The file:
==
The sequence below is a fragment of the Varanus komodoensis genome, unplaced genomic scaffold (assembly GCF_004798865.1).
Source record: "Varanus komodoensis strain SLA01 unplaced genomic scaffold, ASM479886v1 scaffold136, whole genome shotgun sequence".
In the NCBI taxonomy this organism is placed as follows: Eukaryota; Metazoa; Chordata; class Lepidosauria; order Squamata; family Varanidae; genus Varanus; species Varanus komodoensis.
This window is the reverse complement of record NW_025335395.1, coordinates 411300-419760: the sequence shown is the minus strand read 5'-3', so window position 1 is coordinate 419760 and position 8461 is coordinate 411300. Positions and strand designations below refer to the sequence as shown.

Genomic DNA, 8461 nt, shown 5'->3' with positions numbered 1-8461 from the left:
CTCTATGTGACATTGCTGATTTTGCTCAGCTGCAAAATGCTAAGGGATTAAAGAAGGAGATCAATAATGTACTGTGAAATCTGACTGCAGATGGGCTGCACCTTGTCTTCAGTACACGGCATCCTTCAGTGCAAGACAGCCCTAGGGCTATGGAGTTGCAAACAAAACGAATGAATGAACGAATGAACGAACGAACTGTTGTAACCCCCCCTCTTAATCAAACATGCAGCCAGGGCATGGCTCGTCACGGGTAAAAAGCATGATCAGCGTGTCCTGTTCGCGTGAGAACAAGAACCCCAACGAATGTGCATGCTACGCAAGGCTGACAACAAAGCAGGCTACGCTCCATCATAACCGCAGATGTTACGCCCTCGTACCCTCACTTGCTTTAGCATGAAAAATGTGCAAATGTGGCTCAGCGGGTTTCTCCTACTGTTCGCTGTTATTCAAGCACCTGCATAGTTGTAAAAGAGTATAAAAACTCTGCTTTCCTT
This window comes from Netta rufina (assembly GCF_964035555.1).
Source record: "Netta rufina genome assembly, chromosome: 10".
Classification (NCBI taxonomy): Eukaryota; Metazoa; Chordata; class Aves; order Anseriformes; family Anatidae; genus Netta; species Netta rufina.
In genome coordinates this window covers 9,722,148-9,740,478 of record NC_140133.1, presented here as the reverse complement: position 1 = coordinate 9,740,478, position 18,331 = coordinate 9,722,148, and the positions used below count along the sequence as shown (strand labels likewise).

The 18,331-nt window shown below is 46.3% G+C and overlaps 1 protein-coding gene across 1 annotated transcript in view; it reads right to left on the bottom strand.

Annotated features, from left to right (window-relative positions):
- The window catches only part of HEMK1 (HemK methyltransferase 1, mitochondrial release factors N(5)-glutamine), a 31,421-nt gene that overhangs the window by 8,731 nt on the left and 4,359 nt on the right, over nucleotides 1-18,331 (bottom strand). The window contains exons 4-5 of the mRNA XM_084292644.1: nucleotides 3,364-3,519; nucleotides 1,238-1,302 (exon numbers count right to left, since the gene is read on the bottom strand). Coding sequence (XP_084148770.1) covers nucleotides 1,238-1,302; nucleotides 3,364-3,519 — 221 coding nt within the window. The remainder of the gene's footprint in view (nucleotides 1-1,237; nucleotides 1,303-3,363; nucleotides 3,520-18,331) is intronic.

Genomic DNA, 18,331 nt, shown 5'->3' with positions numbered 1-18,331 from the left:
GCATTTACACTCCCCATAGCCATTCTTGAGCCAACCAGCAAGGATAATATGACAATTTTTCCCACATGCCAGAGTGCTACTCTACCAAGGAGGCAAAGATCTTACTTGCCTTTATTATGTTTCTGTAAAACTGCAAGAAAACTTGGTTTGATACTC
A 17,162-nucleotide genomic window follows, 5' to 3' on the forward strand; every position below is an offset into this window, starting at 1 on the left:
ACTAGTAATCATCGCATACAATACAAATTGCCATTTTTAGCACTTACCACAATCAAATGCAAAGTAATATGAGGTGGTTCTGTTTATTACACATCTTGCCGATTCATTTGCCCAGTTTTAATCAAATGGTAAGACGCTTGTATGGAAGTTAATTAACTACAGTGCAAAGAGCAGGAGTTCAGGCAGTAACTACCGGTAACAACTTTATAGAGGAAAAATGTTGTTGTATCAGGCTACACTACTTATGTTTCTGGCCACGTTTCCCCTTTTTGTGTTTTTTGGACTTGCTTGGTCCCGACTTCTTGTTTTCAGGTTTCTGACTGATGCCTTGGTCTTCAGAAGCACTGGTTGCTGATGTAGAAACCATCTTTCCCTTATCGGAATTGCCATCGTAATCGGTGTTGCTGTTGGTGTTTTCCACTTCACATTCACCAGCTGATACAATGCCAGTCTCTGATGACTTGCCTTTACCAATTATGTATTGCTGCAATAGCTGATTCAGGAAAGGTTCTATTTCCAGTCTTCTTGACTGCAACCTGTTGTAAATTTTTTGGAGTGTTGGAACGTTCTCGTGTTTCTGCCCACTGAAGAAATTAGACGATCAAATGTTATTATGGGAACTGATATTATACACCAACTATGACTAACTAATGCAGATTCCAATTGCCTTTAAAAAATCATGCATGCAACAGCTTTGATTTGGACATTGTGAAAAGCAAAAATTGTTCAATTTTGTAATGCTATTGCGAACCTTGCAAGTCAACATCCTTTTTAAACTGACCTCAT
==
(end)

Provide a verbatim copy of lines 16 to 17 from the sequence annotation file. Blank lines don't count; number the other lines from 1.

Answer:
A 17,162-nucleotide genomic window follows, 5' to 3' on the forward strand; every position below is an offset into this window, starting at 1 on the left:
ACTAGTAATCATCGCATACAATACAAATTGCCATTTTTAGCACTTACCACAATCAAATGCAAAGTAATATGAGGTGGTTCTGTTTATTACACATCTTGCCGATTCATTTGCCCAGTTTTAATCAAATGGTAAGACGCTTGTATGGAAGTTAATTAACTACAGTGCAAAGAGCAGGAGTTCAGGCAGTAACTACCGGTAACAACTTTATAGAGGAAAAATGTTGTTGTATCAGGCTACACTACTTATGTTTCTGGCCACGTTTCCCCTTTTTGTGTTTTTTGGACTTGCTTGGTCCCGACTTCTTGTTTTCAGGTTTCTGACTGATGCCTTGGTCTTCAGAAGCACTGGTTGCTGATGTAGAAACCATCTTTCCCTTATCGGAATTGCCATCGTAATCGGTGTTGCTGTTGGTGTTTTCCACTTCACATTCACCAGCTGATACAATGCCAGTCTCTGATGACTTGCCTTTACCAATTATGTATTGCTGCAATAGCTGATTCAGGAAAGGTTCTATTTCCAGTCTTCTTGACTGCAACCTGTTGTAAATTTTTTGGAGTGTTGGAACGTTCTCGTGTTTCTGCCCACTGAAGAAATTAGACGATCAAATGTTATTATGGGAACTGATATTATACACCAACTATGACTAACTAATGCAGATTCCAATTGCCTTTAAAAAATCATGCATGCAACAGCTTTGATTTGGACATTGTGAAAAGCAAAAATTGTTCAATTTTGTAATGCTATTGCGAACCTTGCAAGTCAACATCCTTTTTAAACTGACCTCAT